Antonio Vivaldi’s The Four Seasons, Op. 8, Nos. 1-4; Pietro Locatelli’s Concerto in F Major, Op. 3, No. 10 and Concerto in D Major, Op. 3, No. 11

four seasonsVivaldi’s The Four Seasons is arguably one of the most performed, and certainly among the most heard, of Baroque masterpieces, having made its way from musty libraries to concert halls to shopping malls. It is seldom that one is able to come to this work with fresh ears, but happily, the Sony Masterworks recording by Giuliano Carmignola, Andrea Marcon and the Venice Baroque Orchestra makes that possible.

As Paul Myers points out in his essay accompanying this recording, this is a work that, within the forms of its time, foreshadows many of the characteristics of the Romantic period, which reached its full promise about one hundred years later. Vivaldi wrote a sonnet for each movement, as a means of fixing the program (reinforced by notations on “special effects” in the original score). And indeed, one can hear in the music the spring storms that the sonnet describes, as well as the languid days of summer — with another storm — the happy harvest festival leading to slumber (from over-imbibing the god’s bounty, according to Vivaldi), and finally the joyful play of crisp winter days. This is music that, while it fully reflects the forms of the early eighteenth century, is not really in its inception “court” music; it is, rather, music that takes its impetus from life in the countryside — think of the difference between a Fragonard rural fantasy and the deeper vision of Watteau.

Myers also points out (old news to those familiar with Baroque music, or early drama, for that matter) that composers left ample room for their interpreters to add their own fugitive contributions. Carmignola makes full use of this characteristic, adding his own skillful — and never inappropriate — cadenzas.

The Locatelli concerti are gems, engaging and substantial virtuoso works that incorporate some demanding passages for the solo violin. Both works presented here are from Locatelli’s Opus 3, L’Arte del violino, a group of twelve concerti for violin, strings and bass continuo. Hearing these, it’s somewhat puzzling that violinists waited so long to bring them to the surface — they are beautiful and provide ample opportunity to showcase an accomplished master. They were also quite influential on Locatelli’s contemporaries.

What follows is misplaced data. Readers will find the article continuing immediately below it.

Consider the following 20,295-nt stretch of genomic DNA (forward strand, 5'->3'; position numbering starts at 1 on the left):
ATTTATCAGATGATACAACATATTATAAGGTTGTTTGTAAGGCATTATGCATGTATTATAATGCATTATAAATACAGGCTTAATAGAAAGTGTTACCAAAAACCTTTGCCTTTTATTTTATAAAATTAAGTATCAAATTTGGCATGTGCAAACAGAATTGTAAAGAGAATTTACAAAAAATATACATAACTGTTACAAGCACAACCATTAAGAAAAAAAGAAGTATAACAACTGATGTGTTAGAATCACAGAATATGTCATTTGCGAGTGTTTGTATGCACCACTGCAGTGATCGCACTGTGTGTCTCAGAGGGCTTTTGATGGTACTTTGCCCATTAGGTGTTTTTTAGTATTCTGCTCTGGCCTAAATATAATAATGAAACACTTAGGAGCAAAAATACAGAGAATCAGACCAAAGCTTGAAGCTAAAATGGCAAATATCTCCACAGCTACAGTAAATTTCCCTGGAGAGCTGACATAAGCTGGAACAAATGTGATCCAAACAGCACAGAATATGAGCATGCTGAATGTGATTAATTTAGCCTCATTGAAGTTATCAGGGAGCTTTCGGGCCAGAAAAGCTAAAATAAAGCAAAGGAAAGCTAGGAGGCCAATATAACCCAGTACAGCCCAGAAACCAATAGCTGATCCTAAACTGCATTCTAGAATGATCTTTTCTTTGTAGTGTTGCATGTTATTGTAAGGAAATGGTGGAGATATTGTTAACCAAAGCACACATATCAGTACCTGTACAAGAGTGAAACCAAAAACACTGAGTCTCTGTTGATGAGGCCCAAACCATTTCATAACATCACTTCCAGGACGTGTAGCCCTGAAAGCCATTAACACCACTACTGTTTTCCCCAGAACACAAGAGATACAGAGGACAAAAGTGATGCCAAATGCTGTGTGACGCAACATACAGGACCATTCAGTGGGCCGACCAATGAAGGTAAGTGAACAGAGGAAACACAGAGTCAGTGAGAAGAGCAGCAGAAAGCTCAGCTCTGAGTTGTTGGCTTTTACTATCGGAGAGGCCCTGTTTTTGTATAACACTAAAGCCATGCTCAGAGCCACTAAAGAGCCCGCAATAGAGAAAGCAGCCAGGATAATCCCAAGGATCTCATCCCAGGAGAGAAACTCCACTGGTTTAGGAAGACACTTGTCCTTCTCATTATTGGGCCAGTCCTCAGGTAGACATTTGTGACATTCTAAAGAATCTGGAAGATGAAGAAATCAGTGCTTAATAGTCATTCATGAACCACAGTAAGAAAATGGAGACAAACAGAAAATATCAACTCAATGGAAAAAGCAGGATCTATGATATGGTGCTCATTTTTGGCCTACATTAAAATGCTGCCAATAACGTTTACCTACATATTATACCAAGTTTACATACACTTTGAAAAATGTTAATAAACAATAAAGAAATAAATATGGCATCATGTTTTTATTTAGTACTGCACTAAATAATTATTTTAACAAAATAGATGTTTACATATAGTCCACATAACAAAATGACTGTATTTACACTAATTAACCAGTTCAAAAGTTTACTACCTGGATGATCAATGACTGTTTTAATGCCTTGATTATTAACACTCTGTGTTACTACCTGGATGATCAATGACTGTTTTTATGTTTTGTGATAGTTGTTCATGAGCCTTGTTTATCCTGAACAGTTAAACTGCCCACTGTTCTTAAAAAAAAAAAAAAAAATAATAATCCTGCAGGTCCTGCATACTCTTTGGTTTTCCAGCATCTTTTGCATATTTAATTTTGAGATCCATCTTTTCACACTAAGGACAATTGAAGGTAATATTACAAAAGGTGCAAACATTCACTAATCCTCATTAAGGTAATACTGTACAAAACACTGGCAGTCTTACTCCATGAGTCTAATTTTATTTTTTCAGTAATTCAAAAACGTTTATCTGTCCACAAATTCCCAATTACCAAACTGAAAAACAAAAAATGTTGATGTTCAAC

The personnel for this recording are as impressive as the works themselves. Carmignola is from a distinguished musical family. After his studies with his father, Antonio, he studied with such luminaries as Nathan Milstein and Henryk Szering, and went on to win a number of international competitions. He has concentrated in recent years on the Baroque music of Italy. He is joined in this recording by Andrea Marcon, a leading interpreter of the Italian Baroque, who is much sought after as a harpsichord soloist and is conductor of the Venice Baroque Orchestra, which he founded in 1997. The Orchestra has presented the first modern performances of works by Monteverdi, Vivaldi, Cavalli and others, and has worked with the Teatro La Fenice in staging long-forgotten operas by Handel and Cavalli. The performers are admirably suited to the work and provide extraordinary interpretations, all using period instruments. These are all performances from 1999 and 2001, and are presented on the disc with great clarity and precision.

There are many excellent recordings of The Four Seasons available these days, as might be guessed from its ubiquity. The addition of the Locatelli offerings, however, gives this one an edge, and provide a worthy introduction to a little-known Baroque master.

(Sony Musical Entertainment, 2002)

About Robert Tilendis

Robert M. Tilendis lives a deceptively quiet life. He has made money as a dishwasher, errand boy, legal librarian, arts administrator, shipping expert, free-lance writer and editor, and probably a few other things he’s tried very hard to forget about. He has also been a student of history, art, theater, psychology, ceramics, and dance. Through it all, he has been an artist and poet, just to provide a little stability in his life. Along about January of every year, he wonders why he still lives someplace as mundane as Chicago; it must be that he likes it there.

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